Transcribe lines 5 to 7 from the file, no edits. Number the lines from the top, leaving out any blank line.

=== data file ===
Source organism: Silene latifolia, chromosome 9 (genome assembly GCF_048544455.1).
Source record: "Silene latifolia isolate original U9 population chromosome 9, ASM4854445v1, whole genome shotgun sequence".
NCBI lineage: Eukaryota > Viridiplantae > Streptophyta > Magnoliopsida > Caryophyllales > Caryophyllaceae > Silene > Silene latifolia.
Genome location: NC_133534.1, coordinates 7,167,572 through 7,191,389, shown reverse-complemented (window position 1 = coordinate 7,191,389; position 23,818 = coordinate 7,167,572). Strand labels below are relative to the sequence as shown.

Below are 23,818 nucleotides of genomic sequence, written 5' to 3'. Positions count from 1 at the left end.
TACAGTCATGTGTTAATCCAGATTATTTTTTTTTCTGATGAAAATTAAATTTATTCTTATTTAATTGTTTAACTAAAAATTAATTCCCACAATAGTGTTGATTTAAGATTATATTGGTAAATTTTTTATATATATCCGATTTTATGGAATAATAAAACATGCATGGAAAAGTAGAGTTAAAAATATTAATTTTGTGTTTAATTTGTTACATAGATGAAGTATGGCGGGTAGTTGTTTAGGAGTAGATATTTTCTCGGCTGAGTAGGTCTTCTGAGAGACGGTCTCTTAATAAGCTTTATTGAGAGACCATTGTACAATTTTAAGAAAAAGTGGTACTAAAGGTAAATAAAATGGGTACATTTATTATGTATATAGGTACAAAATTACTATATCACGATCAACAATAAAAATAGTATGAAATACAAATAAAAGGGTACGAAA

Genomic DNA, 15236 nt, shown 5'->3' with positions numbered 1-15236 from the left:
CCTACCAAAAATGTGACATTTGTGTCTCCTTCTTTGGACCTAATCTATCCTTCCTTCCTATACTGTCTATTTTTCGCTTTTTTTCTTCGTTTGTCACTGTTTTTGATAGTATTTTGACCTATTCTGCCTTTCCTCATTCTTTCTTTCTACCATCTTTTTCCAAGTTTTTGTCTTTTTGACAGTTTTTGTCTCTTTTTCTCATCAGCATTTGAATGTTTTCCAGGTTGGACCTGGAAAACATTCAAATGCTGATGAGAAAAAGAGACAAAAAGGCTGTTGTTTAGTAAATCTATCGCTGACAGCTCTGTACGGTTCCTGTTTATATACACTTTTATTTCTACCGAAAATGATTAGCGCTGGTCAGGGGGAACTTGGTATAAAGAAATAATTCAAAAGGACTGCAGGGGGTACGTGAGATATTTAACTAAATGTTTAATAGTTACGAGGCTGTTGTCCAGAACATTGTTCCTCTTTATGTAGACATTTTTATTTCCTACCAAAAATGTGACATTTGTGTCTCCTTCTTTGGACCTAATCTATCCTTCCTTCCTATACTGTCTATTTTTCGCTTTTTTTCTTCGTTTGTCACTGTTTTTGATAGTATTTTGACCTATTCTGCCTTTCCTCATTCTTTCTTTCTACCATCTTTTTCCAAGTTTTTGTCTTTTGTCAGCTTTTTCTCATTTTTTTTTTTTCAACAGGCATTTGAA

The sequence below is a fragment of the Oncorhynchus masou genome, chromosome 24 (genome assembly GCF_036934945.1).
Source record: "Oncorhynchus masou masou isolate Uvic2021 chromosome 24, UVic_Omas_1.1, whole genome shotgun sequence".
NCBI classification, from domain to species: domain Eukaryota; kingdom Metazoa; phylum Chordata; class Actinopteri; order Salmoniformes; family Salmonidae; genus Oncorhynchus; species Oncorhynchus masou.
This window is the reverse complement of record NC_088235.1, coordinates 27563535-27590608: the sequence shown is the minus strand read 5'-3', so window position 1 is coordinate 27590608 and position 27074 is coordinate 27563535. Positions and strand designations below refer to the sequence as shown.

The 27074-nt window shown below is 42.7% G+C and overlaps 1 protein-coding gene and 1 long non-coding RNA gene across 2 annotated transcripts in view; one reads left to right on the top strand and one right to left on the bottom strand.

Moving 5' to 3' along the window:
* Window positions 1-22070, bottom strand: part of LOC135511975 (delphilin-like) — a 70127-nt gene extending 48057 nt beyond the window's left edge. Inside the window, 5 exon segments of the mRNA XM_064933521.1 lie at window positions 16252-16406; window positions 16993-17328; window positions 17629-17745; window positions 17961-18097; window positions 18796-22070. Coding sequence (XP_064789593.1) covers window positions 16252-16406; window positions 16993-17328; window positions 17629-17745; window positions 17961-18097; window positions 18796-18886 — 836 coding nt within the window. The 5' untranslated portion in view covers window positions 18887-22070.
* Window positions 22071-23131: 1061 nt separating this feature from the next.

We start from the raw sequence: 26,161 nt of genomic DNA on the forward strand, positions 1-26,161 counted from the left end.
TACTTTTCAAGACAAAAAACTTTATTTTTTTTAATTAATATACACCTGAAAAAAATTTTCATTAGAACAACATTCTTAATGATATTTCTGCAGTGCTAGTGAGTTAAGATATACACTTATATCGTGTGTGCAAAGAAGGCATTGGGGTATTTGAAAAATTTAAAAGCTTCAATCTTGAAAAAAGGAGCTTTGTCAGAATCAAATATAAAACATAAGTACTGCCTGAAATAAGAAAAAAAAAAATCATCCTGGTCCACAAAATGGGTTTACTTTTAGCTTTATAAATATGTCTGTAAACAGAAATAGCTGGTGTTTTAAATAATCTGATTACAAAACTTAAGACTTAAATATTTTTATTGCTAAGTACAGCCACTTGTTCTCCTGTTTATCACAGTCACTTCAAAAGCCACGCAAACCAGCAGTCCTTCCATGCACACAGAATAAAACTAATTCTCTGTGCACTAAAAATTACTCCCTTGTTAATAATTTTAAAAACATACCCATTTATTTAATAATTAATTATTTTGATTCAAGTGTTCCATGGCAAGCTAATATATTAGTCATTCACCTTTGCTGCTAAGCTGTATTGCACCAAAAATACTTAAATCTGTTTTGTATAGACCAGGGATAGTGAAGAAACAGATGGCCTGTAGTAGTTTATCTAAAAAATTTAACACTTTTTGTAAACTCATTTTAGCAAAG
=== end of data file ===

Below are 23,818 nucleotides of genomic sequence, written 5' to 3'. Positions count from 1 at the left end.
TACAGTCATGTGTTAATCCAGATTATTTTTTTTTCTGATGAAAATTAAATTTATTCTTATTTAATTGTTTAACTAAAAATTAATTCCCACAATAGTGTTGATTTAAGATTATATTGGTAAATTTTTTATATATATCCGATTTTATGGAATAATAAAACATGCATGGAAAAGTAGAGTTAAAAATATTAATTTTGTGTTTAATTTGTTACATAGATGAAGTATGGCGGGTAGTTGTTTAGGAGTAGATATTTTCTCGGCTGAGTAGGTCTTCTGAGAGACGGTCTCTTAATAAGCTTTATTGAGAGACCATTGTACAATTTTAAGAAAAAGTGGTACTAAAGGTAAATAAAATGGGTACATTTATTATGTATATAGGTACAAAATTACTATATCACGATCAACAATAAAAATAGTATGAAATACAAATAAAAGGGTACGAAA

Genomic DNA, 15236 nt, shown 5'->3' with positions numbered 1-15236 from the left: